* LOSS OF MORAL. After receiving a few particularly crisp volleys, part of the losing side could break and run, thereby evening the odds to allow for a more convincing victory by an under-strength attacking force. We could also have one of our wily riflemen "pick off" an officer or two to bring about a rout.
* CASUALTIES. Even though the total number of dead and wounded were typically quite low, a losing force can further deplete their numbers by tending to their wounded during the action. For example, if there are 14 "wounded" on the field, the commanding officer can detach pairs of soldiers to carry each one to the rear. This would effectively take and additional 28 men out of the line. Coupled with the loss of moral mentioned above, this scenario could cause a line to collapse rather quickly.
* MANEUVERS. A flanking force could be detached by the attackers to harass the enemy's flank (the flankers should deploy close to the ropeline where the crowd can see what is going on). The loser's wing would then fall back to keep from being enfiladed, and the newly-exposed flank would follow suit, and so on down the line -- giving the defenders a reason to fall back despite superior numbers. Of course, the flanking maneuver needs to be planned in advance and the field commanders from BOTH sides need to be made aware of it -- otherwise it will likely go unnoticed.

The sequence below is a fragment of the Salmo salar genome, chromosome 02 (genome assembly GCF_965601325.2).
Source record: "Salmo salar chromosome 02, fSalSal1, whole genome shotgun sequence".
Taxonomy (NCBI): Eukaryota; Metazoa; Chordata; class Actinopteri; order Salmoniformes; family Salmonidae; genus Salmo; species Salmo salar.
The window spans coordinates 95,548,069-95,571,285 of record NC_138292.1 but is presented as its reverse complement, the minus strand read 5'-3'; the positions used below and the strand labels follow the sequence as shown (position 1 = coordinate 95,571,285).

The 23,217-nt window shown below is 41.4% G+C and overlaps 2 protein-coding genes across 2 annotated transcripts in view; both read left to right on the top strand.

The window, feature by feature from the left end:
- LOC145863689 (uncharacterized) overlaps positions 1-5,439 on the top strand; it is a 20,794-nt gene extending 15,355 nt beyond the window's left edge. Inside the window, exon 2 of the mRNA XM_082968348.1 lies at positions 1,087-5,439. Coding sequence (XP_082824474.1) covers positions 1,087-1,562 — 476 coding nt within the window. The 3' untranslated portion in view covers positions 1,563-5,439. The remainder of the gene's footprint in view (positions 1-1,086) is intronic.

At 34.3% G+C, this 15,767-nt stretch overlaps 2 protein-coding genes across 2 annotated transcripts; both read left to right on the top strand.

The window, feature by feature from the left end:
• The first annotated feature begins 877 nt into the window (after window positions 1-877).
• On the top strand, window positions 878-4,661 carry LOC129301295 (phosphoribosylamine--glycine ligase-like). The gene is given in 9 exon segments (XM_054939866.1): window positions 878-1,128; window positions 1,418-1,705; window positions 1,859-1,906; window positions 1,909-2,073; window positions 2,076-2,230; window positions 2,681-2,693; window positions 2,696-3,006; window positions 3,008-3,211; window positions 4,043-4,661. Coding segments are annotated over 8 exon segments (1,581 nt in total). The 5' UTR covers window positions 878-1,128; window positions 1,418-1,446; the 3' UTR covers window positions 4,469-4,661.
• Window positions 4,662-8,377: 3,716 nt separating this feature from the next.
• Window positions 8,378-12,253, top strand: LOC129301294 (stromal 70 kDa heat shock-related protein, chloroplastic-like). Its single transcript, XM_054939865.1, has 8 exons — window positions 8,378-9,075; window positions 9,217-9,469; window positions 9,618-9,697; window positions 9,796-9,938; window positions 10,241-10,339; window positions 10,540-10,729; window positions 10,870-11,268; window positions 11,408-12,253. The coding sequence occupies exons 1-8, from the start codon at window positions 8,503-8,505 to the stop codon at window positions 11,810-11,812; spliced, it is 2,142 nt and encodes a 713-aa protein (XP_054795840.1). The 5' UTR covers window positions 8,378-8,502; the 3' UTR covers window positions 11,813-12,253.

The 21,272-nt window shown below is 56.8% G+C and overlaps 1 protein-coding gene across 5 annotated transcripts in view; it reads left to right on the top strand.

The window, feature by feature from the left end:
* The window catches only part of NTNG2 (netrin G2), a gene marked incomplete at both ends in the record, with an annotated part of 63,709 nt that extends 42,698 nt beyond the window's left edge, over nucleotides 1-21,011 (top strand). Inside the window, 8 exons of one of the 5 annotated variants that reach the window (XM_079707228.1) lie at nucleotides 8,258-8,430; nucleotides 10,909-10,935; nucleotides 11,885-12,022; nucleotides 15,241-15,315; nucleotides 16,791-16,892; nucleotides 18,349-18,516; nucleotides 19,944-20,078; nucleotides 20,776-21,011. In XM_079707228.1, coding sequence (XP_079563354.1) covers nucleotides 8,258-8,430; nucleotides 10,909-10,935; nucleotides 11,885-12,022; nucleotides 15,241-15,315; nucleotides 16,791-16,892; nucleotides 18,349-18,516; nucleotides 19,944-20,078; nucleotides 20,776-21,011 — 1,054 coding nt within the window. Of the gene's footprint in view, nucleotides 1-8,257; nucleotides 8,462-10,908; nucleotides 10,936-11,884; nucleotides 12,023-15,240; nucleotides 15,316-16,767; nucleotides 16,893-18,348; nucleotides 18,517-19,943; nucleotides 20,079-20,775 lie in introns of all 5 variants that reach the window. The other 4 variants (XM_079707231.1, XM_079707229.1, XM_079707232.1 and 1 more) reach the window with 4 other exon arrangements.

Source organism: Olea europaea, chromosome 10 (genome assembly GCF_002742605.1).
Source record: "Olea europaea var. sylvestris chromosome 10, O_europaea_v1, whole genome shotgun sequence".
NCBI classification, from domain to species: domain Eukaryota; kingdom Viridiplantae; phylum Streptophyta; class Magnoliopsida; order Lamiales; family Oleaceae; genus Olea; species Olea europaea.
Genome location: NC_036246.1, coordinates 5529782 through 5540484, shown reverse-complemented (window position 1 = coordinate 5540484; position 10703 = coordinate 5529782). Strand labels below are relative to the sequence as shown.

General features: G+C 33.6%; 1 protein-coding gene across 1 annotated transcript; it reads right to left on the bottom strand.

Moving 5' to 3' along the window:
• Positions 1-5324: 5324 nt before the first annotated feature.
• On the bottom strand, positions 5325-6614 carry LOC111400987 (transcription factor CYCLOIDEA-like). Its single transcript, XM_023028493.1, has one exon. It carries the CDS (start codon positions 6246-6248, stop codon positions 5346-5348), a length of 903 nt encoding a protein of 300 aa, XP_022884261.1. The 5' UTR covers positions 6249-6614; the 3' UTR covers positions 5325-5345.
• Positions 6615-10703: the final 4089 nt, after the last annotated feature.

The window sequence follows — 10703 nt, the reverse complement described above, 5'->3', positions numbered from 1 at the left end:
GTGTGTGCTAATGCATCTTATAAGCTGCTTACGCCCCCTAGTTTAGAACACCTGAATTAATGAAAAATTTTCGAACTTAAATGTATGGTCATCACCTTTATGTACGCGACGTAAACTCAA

* DEPLETION OF AMMUNITION. The battle of Germantown is a classic example of this scenario. At the very crux of the battle, the Continentals began running low on ammunition. The soldier's cries for more rounds to be brought up alerted the enemy to their plight, and caused them to make the final push that decided the day. We could employ the same tactic, even going so far as to detach part of the force to run and fetch the "ammunition cart". In this particular scenario, the public MUST be made aware that the ammunition is running low, and we could really suck the Visitors in to the urgency of the situation by asking THEM to go fetch the ammunition cart -- which of course doesn't really exist, subsequently they won't be able to find it, which in turn makes the Visitors responsible for losing the battle!
I'm sure that there are many other tactical scenarios we could use -- give it some thought! If you think of any, discuss them with your field commanders to work out the details and give it a try!
One last point. Very few of the battles during the American Revolution ended with a surrender -- Trenton, Fort Washington, Saratoga and Yorktown being the most obvious exceptions. There were instances where a large portion of the defeated force was forced to surrender -- at Breed's Hill, and Long Island for example -- but most often they simply left the field. This is not to say we should NEVER end a battle demonstration with a surrender, but the technique should be used sparingly. Rather than ending the demonstration, surrender negotiations could be used as a "feint" to allow the troops to reform, reinforcements to come up or just to offer something different. Surrender negotiations can also be used as a short break in the action so we can take on water or clarify what we're supposed to do next before the fighting re-commences.
|Killed & |
|Killed & |
|Lexington & Concord||3763||90||3%||1800||247||13%||Continentals|
|Bunker (Breed's) Hill||2000||411||21%||2400||1054||44%||Crown|
|TOTAL AVERAGE PERCENTAGES||13%||14%|